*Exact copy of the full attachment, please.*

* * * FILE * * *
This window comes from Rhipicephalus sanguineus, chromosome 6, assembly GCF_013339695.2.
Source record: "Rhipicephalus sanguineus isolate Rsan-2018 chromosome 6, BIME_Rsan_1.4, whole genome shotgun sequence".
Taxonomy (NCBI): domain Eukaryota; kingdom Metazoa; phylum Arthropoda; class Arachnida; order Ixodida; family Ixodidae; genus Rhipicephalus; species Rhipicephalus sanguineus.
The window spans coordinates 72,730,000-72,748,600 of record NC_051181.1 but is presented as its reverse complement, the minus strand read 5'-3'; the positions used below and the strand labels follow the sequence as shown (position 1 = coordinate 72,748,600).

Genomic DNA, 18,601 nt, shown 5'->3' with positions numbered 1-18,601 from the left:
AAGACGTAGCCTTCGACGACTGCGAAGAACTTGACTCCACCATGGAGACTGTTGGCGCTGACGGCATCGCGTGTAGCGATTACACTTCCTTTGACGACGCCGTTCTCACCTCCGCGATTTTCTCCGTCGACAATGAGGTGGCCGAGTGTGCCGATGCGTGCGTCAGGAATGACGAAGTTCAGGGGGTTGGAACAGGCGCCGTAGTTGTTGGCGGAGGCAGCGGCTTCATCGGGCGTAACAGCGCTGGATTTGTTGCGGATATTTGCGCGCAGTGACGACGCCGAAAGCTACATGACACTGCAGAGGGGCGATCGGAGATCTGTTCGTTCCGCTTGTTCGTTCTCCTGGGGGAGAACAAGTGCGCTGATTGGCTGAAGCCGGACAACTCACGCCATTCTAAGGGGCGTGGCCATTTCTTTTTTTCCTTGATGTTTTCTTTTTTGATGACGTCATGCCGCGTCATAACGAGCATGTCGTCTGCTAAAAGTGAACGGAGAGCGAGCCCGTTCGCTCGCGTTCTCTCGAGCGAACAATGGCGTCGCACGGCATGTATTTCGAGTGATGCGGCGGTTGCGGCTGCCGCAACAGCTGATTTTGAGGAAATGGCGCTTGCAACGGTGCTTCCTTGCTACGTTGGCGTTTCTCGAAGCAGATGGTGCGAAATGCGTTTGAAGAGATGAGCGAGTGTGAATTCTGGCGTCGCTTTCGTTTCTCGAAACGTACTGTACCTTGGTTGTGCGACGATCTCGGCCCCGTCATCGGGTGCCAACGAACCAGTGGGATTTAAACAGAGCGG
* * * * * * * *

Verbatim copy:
This window comes from Rhipicephalus sanguineus, chromosome 6, assembly GCF_013339695.2.
Source record: "Rhipicephalus sanguineus isolate Rsan-2018 chromosome 6, BIME_Rsan_1.4, whole genome shotgun sequence".
Taxonomy (NCBI): domain Eukaryota; kingdom Metazoa; phylum Arthropoda; class Arachnida; order Ixodida; family Ixodidae; genus Rhipicephalus; species Rhipicephalus sanguineus.
The window spans coordinates 72,730,000-72,748,600 of record NC_051181.1 but is presented as its reverse complement, the minus strand read 5'-3'; the positions used below and the strand labels follow the sequence as shown (position 1 = coordinate 72,748,600).

Genomic DNA, 18,601 nt, shown 5'->3' with positions numbered 1-18,601 from the left:
AAGACGTAGCCTTCGACGACTGCGAAGAACTTGACTCCACCATGGAGACTGTTGGCGCTGACGGCATCGCGTGTAGCGATTACACTTCCTTTGACGACGCCGTTCTCACCTCCGCGATTTTCTCCGTCGACAATGAGGTGGCCGAGTGTGCCGATGCGTGCGTCAGGAATGACGAAGTTCAGGGGGTTGGAACAGGCGCCGTAGTTGTTGGCGGAGGCAGCGGCTTCATCGGGCGTAACAGCGCTGGATTTGTTGCGGATATTTGCGCGCAGTGACGACGCCGAAAGCTACATGACACTGCAGAGGGGCGATCGGAGATCTGTTCGTTCCGCTTGTTCGTTCTCCTGGGGGAGAACAAGTGCGCTGATTGGCTGAAGCCGGACAACTCACGCCATTCTAAGGGGCGTGGCCATTTCTTTTTTTCCTTGATGTTTTCTTTTTTGATGACGTCATGCCGCGTCATAACGAGCATGTCGTCTGCTAAAAGTGAACGGAGAGCGAGCCCGTTCGCTCGCGTTCTCTCGAGCGAACAATGGCGTCGCACGGCATGTATTTCGAGTGATGCGGCGGTTGCGGCTGCCGCAACAGCTGATTTTGAGGAAATGGCGCTTGCAACGGTGCTTCCTTGCTACGTTGGCGTTTCTCGAAGCAGATGGTGCGAAATGCGTTTGAAGAGATGAGCGAGTGTGAATTCTGGCGTCGCTTTCGTTTCTCGAAACGTACTGTACCTTGGTTGTGCGACGATCTCGGCCCCGTCATCGGGTGCCAACGAACCAGTGGGATTTAAACAGAGCGG